NL: I feel like the industry always repeats musical eras. Right now pop music has rediscovered the groovy part of the 70's. Next year it will be the 80's. Ever so often, an artist or band comes along and creates a new sound. I feel like we have created our own thing and have forged our own niche. It’s an uphill battle but I think in the end it is worth it. I feel like now is a good time to make a new album. The industry might be open to a band that plays funk with a singing drummer. We will see.
Chankla Funk (CF): I don't think there is a place in the "Industry" for us yet. The "Industry" isn't ready for a band like us. We're a musicians’ band; we get off on musicianship. The "Industry” doesn't care about that. They want something they can put on a lunch box. I really don't think there are any bands out there trying to be innovative with their sound. It's either written for them or it's a carbon copy of something somebody else has done before them. I don't think there is anything that even comes close to our sound.
What about Los Angeles inspires your music?
Jake Wilson (JW): The funky grind of the freeway.
C-Money (CM): All the bullshit. It's fun to write and make fun of the lifestyle people live in LA. We also all grew up here so we are naturally inspired by our surroundings.
JK: The true diversity of the city.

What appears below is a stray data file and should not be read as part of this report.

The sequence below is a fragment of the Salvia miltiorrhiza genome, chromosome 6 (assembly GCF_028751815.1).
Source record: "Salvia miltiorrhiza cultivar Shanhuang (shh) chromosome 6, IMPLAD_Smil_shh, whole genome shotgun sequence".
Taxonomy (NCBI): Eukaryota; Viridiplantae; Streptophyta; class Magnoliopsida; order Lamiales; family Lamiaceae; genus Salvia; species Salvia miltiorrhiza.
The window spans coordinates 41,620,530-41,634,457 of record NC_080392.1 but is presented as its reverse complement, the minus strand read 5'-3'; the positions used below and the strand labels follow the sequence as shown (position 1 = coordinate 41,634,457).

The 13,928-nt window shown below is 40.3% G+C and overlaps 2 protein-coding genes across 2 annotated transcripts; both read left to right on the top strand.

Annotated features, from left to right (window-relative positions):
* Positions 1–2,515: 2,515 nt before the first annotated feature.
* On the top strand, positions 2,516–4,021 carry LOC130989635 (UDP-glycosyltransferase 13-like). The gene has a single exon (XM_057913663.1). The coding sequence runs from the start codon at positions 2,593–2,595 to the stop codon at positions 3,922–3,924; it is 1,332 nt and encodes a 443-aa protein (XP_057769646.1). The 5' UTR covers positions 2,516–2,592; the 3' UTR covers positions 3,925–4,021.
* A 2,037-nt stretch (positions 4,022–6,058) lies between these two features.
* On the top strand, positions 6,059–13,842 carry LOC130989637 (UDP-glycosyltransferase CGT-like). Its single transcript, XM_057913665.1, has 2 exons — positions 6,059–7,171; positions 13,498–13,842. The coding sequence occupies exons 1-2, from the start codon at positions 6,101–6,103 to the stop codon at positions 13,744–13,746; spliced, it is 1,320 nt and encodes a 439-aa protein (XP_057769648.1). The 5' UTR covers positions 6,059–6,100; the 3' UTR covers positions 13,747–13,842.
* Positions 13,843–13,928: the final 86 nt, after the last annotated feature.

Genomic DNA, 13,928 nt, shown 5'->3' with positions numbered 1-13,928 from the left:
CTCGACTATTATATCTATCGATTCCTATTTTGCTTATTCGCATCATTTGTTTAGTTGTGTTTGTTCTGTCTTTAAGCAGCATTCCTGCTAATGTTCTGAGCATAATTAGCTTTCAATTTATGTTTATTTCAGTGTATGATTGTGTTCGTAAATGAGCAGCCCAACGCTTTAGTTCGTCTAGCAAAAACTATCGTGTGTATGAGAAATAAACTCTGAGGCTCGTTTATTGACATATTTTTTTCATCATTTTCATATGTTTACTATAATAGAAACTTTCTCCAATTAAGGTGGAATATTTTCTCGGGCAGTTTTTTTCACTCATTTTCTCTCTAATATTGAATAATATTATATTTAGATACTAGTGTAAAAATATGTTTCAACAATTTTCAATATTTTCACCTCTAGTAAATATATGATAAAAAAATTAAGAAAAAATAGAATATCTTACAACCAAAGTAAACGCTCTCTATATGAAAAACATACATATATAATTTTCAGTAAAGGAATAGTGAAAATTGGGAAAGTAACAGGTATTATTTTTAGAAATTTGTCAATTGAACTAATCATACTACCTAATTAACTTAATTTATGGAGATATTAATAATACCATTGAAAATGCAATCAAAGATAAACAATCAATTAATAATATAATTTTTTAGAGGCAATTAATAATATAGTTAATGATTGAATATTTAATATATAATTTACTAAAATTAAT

NL: Los Angeles is so diverse in the arts. Because of The Big Pill's large size, we are able to mix all of the diverse sounds of LA into one sound. We are a sonic image of LA. Diverse.
CB: A lot about LA inspires the music - where we live, the people that live here, and the things that we do. LA is such a diverse place, we have it all here.
CF: Everything from the skyline to the freeways.
You have a song that tribute a Los Angeles swap meet. How did that song come to fruition?
CM: Chankla had the idea. We all shopped, and still do shop at the indo so it was only natural to write a song about it.
CF: I actually take responsibility for that one. It started as a joke. I am - to put it gently - fat. I have a hard time finding comfortable undershirts to wear. So I've been going to the "Indo" for years. C-Money was living just down the street from the one I would frequent. One day after a trip I stopped by C's and started singing the hook "Down at the Indo!" The rest is history.
Why was the song "Floss Angeles" written? Do you believe it has an important message for Angelenos?
NL: Most of our songs have some sort of comedic value to them. "Floss Angeles" is about people who are faking the funk. It seems that LA has a higher per capita of flossers than most states. It’s just a commentary on all the people who are not comfortable being themselves and not living within their means.
CM: I think "Floss" is one of our best tunes from the old days. Living in LA we are surrounded by the behaviors described in the song. It gets annoying, so why not write a song about it? I do think it's a message. Or even a lesson like you don't want to be that guy that drives a benzo on 22's but still lives with his mom.